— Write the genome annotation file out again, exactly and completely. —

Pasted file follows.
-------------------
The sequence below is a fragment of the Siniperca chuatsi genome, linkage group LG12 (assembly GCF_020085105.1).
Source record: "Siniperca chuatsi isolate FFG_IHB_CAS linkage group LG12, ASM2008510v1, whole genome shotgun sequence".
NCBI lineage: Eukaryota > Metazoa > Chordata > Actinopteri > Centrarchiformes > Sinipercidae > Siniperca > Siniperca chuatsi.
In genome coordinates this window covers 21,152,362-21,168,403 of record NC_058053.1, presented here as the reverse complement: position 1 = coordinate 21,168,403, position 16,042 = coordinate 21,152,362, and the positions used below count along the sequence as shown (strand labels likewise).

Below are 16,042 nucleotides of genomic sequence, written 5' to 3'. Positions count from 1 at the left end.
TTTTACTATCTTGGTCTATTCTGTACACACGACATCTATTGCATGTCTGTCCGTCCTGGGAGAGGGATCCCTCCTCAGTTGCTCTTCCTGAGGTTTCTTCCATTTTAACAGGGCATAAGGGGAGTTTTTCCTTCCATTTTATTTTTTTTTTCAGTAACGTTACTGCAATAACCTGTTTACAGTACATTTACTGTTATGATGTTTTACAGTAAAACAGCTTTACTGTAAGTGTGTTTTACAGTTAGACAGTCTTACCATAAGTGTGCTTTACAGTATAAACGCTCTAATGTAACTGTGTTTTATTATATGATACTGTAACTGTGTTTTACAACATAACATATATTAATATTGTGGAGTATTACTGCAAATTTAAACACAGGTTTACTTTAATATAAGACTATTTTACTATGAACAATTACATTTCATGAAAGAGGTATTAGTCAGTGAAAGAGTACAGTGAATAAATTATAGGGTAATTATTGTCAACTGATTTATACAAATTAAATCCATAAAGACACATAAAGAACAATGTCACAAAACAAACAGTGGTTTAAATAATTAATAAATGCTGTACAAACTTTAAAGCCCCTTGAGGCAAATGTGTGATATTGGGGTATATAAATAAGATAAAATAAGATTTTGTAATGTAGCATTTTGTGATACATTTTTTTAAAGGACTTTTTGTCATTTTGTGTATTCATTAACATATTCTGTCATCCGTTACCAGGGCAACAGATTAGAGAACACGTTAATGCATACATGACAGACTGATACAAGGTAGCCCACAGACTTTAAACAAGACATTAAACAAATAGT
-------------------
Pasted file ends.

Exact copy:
The sequence below is a fragment of the Siniperca chuatsi genome, linkage group LG12 (assembly GCF_020085105.1).
Source record: "Siniperca chuatsi isolate FFG_IHB_CAS linkage group LG12, ASM2008510v1, whole genome shotgun sequence".
NCBI lineage: Eukaryota > Metazoa > Chordata > Actinopteri > Centrarchiformes > Sinipercidae > Siniperca > Siniperca chuatsi.
In genome coordinates this window covers 21,152,362-21,168,403 of record NC_058053.1, presented here as the reverse complement: position 1 = coordinate 21,168,403, position 16,042 = coordinate 21,152,362, and the positions used below count along the sequence as shown (strand labels likewise).

Below are 16,042 nucleotides of genomic sequence, written 5' to 3'. Positions count from 1 at the left end.
TTTTACTATCTTGGTCTATTCTGTACACACGACATCTATTGCATGTCTGTCCGTCCTGGGAGAGGGATCCCTCCTCAGTTGCTCTTCCTGAGGTTTCTTCCATTTTAACAGGGCATAAGGGGAGTTTTTCCTTCCATTTTATTTTTTTTTTCAGTAACGTTACTGCAATAACCTGTTTACAGTACATTTACTGTTATGATGTTTTACAGTAAAACAGCTTTACTGTAAGTGTGTTTTACAGTTAGACAGTCTTACCATAAGTGTGCTTTACAGTATAAACGCTCTAATGTAACTGTGTTTTATTATATGATACTGTAACTGTGTTTTACAACATAACATATATTAATATTGTGGAGTATTACTGCAAATTTAAACACAGGTTTACTTTAATATAAGACTATTTTACTATGAACAATTACATTTCATGAAAGAGGTATTAGTCAGTGAAAGAGTACAGTGAATAAATTATAGGGTAATTATTGTCAACTGATTTATACAAATTAAATCCATAAAGACACATAAAGAACAATGTCACAAAACAAACAGTGGTTTAAATAATTAATAAATGCTGTACAAACTTTAAAGCCCCTTGAGGCAAATGTGTGATATTGGGGTATATAAATAAGATAAAATAAGATTTTGTAATGTAGCATTTTGTGATACATTTTTTTAAAGGACTTTTTGTCATTTTGTGTATTCATTAACATATTCTGTCATCCGTTACCAGGGCAACAGATTAGAGAACACGTTAATGCATACATGACAGACTGATACAAGGTAGCCCACAGACTTTAAACAAGACATTAAACAAATAGT